'There is one dramatist who is emotionally conservative and that's Tom Stoppard,' [Billington] says. He points to the unsympathetic portrayal of the Marxist academic in his most recent play, Rock 'n' Roll, and talks about the way Stoppard draws on his experiences as an emigre from eastern Europe and the part the failed Communist project played in the narrative of his life. 'Tom is an articulate, reasoned champion of small-c conservative values.'
Problem is, that doesn't quite square with Billington's review of the play:
Stoppard treats Max's convictions seriously and allows him to score strong debating-points: he is, in fact, the first sympathetic Marxist I can recall in all Stoppard's work.
I've added the emphasis here, obviously, but I'm wondering what accounts for this difference. Is Billington's baseline perception of Stoppard's conservatism already sufficiently far to the right that Max is, by that standard, relatively sympathetic, but that in the larger left/right context, outside Stoppard's ouevre, Max would be considerd unsympathetic? David Cote noticed something similar, though he curiously inverts the point of view, in his recent Time Out NY review:
Worst, [Stoppard] refuses to give Cox’s absurdly doctrinal Communist (an intellectual bully only this playwright could love) his proper comeuppance. Such absence of moral courage causes the work to conservatively fade away, not burn out in a blaze of rock glory.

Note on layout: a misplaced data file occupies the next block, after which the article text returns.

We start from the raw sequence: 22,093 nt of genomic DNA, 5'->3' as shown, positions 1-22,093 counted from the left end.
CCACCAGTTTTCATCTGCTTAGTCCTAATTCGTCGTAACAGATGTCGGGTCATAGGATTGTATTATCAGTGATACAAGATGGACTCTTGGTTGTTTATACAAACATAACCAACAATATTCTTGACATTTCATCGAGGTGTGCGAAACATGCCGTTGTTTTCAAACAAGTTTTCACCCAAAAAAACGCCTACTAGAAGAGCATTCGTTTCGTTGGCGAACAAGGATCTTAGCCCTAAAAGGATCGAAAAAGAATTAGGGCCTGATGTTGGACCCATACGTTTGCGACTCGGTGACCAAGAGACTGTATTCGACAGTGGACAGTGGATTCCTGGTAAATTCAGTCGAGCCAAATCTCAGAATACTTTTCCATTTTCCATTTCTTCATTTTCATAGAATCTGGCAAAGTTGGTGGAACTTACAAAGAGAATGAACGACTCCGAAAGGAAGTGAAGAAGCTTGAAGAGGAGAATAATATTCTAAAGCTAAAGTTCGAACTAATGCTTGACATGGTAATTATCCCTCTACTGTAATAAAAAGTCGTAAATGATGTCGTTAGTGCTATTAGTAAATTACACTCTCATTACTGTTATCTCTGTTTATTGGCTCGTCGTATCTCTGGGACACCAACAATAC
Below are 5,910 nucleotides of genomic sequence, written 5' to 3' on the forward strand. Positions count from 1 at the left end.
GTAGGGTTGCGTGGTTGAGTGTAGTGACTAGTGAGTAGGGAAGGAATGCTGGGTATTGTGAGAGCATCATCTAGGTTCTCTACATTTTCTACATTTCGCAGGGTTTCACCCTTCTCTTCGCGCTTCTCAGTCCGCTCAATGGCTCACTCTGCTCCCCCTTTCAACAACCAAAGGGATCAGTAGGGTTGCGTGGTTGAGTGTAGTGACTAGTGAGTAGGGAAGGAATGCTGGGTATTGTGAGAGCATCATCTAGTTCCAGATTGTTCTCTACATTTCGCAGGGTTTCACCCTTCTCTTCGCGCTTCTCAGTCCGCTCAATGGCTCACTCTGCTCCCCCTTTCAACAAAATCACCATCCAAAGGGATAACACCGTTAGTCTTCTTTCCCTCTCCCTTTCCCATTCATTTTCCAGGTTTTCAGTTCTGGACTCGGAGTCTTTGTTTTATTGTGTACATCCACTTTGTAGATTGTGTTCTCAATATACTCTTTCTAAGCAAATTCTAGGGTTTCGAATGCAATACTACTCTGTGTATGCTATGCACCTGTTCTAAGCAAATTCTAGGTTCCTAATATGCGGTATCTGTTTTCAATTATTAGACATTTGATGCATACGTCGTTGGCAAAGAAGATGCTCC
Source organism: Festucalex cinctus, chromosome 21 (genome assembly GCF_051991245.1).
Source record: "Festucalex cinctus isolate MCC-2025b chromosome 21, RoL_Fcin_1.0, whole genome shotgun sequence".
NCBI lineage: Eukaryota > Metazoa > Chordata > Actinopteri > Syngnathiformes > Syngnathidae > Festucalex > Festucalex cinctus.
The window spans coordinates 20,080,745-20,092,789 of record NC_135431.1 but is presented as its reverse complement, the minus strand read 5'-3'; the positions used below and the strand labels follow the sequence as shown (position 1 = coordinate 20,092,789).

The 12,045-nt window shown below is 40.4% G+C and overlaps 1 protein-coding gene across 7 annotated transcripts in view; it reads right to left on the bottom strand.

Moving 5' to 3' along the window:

My take is that Stoppard is wise enough to know that we bring plenty of anti-Soviet baggage to such a play (I mean, I know I do, at least), and that the far more interesting thing to do with an apologist for the Soviet experiment is not to demonize Max but to show his conflict with Jan as the sort Shavian struggle of right against right, or as someone recently put it to me, of justice vs. responsibility.
UPDATE: All right, Rayner's piece isn't that boring, but it certainly does natter on, don't it? If the G hadn't been running so (typically) poorly last night, I wouldn't have finished the piece.
For me the buried gem is David Hare's piss-take on Beckett:
'Of course there's very little theatre which openly argues a hard-right programme,' [Hare] says. 'But the dominant strain in most modern art theatre is fatalistic. The tone of a great deal of avant-garde work, in particular, is of prettified acceptance of life's seemingly inevitable hardships. Some of the most famous playwrights of the past 60 years have reacted to suffering by implying there's not much you can do about it. As Beckett said: "The tears of the world are a constant quantity." The number of playwrights who believe the opposite - that the quantity of the tears is adjustable - is interestingly small.'
I don't even know where to start with that--Peter Hall weakly counters that "you can still make a case for Sam Beckett being, if not of the left, then radical." I think this may be a job for Mr. Hunka.